Skip to content ↓

View entry

Back to search results

Name: TURNER, Reginald Bertram (Sergeant)

Birth Date: 1878 Exbourne, Devon

Death Date: 2.12.1901 - mile 547, Muhoroni, rail accident

First Date: 1898

Last Date: 1900

Profession: Telegraph signaller

Area: Nairobi

Book Reference: North, Globe, Gazette, Genesis, Gillett

War Service: Royal Engineers seconded to Uganda Railway

General Information:

North - Uganda Railway - From Plymouth; Telegraph Signaller RE; UK appt. as Telegraph Signaller 6/12/1898; Nairobi mid 1899; d. 1/12/1901 killed in train crash at mile 547, Muhoroni
The Globe Trotter - 6/3/07 - Article by J.T. Oulton entitled 'The Wanandi and the Wire' about the early days of the telegraph line. " ……. Toward the end of 1901 one of our men, R.B. Turner was unfortunately killed in an accident on the Railway and the poor fellow lies buried at Kibigori."
Gazette - 15/2/1902 - Probate - Cause No 9 of 1902 - Estate of the late R.B. Turner deceased, who died on the Uganda Railway line on the 2nd day of December 1901.
Genesis - 'I had two white men camped with me at Kibigori. One a signaller, Mr Turner, who was awaiting the arrival of the telegraph line and another Mr Nesbitt, a bridge foreman, who had finished his work and was simply waiting for the rails to reach the lake so that he might get back again to his wife in England. Many a time when I was prostrated with fever would these two obliging souls carry instructions from me to my workmen so that our progress might not be delayed. ......
One evening Mr Turner, the signaller, said he would like to go to Muhoroni and return early next morning, as he wanted to see what progress the telegraph party were making, and Nesbitt seeing me down with the fever, and anxious not to be left alone in the camp, elected to accompany Turner. Their train had not left rail-head more than a few hours, and I was lying in my tent, when to my surprise, I heard it returning in the dark, and bad as I was with fever I got up and went to meet it, to be informed by an official on the arrival of the train that a collision had occurred. ........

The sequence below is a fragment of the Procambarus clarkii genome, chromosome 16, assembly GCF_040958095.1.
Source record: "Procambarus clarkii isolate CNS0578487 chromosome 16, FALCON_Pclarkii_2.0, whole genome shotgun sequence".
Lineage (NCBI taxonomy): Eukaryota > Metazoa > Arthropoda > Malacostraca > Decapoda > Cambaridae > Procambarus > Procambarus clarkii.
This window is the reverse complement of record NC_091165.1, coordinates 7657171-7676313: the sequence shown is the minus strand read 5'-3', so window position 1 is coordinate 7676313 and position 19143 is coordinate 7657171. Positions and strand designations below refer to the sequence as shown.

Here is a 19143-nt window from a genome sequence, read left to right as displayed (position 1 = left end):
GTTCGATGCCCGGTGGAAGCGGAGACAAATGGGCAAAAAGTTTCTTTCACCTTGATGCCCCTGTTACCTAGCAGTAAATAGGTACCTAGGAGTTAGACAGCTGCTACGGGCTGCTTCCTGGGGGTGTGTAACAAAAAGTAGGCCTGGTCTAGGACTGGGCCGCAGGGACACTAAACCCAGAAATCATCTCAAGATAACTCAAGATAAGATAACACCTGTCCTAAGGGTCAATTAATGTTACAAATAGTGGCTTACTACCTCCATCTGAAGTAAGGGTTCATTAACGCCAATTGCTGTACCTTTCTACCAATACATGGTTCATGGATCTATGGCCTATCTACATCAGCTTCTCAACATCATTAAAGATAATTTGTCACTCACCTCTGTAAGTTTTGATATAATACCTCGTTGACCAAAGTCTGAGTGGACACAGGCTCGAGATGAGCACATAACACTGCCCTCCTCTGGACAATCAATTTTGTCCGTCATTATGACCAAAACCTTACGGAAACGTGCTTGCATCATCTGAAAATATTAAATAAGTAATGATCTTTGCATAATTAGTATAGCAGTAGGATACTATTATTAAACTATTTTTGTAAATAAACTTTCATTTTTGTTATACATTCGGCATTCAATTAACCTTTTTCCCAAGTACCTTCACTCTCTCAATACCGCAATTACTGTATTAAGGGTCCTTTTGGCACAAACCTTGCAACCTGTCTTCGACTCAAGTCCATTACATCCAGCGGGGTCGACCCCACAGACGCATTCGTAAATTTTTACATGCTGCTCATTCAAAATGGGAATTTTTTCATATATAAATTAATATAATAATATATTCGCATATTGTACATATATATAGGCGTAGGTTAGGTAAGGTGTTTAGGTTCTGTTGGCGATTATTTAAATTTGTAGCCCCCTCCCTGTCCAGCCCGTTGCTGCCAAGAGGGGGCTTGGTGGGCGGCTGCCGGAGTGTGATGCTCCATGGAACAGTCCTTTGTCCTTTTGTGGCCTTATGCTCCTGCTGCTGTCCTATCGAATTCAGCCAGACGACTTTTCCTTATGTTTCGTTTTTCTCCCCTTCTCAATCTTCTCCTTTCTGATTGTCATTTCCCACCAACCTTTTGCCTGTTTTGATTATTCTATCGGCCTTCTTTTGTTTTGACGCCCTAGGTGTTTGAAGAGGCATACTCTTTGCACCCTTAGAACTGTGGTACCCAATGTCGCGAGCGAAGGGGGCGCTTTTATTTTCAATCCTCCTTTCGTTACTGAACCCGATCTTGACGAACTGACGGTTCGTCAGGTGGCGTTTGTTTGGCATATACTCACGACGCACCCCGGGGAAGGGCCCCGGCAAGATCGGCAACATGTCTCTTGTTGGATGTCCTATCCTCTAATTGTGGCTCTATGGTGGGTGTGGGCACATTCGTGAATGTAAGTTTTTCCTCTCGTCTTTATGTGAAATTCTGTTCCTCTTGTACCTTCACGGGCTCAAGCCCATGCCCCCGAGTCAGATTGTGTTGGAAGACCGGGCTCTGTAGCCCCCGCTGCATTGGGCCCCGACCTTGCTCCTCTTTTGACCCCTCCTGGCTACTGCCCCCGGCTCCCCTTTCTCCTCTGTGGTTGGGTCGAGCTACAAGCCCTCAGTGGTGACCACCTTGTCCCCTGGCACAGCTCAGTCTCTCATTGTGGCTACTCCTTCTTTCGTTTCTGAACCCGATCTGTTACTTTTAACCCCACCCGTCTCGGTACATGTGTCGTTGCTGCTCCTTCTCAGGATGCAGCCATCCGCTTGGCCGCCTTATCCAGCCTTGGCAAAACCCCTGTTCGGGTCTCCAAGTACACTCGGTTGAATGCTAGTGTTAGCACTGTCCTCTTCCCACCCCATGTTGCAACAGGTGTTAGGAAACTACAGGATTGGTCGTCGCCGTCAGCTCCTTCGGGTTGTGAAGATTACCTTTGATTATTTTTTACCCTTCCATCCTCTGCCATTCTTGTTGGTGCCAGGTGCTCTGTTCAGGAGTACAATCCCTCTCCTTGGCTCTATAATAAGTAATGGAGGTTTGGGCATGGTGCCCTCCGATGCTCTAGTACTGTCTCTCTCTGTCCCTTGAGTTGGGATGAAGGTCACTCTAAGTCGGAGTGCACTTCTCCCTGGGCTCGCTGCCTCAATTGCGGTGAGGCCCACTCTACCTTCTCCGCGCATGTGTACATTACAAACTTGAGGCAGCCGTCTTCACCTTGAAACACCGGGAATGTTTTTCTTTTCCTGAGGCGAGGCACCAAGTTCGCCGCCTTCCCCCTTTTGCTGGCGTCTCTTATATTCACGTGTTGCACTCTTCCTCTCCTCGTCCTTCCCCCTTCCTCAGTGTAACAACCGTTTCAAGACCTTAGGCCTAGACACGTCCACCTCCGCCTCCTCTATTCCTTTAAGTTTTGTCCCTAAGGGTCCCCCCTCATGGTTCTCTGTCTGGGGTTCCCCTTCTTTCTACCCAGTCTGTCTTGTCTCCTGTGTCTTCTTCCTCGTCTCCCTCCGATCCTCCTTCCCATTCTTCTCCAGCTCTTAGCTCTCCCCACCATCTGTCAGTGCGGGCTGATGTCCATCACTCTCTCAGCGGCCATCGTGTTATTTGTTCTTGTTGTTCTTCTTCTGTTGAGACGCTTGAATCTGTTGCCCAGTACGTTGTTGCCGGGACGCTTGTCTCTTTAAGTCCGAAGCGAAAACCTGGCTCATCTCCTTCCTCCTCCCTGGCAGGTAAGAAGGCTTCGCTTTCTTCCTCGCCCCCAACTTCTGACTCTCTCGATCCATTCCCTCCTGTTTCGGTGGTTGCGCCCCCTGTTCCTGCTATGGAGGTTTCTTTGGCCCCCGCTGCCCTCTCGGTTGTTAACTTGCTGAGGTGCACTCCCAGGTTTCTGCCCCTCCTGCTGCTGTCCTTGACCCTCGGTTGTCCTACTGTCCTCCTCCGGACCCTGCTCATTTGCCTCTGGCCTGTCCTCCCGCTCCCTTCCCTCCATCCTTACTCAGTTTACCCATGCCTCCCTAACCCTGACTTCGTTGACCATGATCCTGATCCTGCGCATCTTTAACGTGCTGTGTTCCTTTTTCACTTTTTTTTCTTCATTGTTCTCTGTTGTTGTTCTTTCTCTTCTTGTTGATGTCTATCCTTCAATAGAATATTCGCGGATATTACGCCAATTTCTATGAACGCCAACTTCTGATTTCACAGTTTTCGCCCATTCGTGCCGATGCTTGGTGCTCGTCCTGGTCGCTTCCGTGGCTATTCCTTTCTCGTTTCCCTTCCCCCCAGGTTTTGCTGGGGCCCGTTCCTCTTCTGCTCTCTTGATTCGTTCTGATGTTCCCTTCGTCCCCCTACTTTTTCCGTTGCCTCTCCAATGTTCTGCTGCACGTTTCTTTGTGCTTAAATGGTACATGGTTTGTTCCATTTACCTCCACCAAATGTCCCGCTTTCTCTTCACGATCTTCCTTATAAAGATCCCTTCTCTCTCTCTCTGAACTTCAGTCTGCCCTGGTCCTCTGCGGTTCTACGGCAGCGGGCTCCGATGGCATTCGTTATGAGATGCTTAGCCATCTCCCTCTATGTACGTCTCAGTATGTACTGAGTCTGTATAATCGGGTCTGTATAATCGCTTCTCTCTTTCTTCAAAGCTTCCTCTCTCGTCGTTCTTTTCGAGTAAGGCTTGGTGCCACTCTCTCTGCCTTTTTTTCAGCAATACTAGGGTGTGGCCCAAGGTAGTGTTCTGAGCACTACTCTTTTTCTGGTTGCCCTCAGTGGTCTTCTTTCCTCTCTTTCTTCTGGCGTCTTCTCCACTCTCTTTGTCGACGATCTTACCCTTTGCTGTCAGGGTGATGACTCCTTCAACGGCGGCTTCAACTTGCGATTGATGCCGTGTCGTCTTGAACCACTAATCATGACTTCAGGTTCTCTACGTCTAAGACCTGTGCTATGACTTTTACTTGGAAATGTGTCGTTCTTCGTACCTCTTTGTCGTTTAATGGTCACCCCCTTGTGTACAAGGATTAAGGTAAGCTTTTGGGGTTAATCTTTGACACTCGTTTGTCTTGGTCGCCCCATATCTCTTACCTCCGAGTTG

My first thoughts were for Nesbitt and Turner, so I asked to see them. Poor Turner was so badly mangled as to be almost unrecognisable. He and Nesbitt had been seated in front of the leading truck, and had received the full impact of the onrushing train, and Nesbitt - he had just sufficient life to remark that he had built his last bridge, and to devoutly consign his wife to the keeping of the Almighty. In the fever-laden swamp, close to the railway line, two humble slabs were erected, and stand to this day [1950s].

Back to search results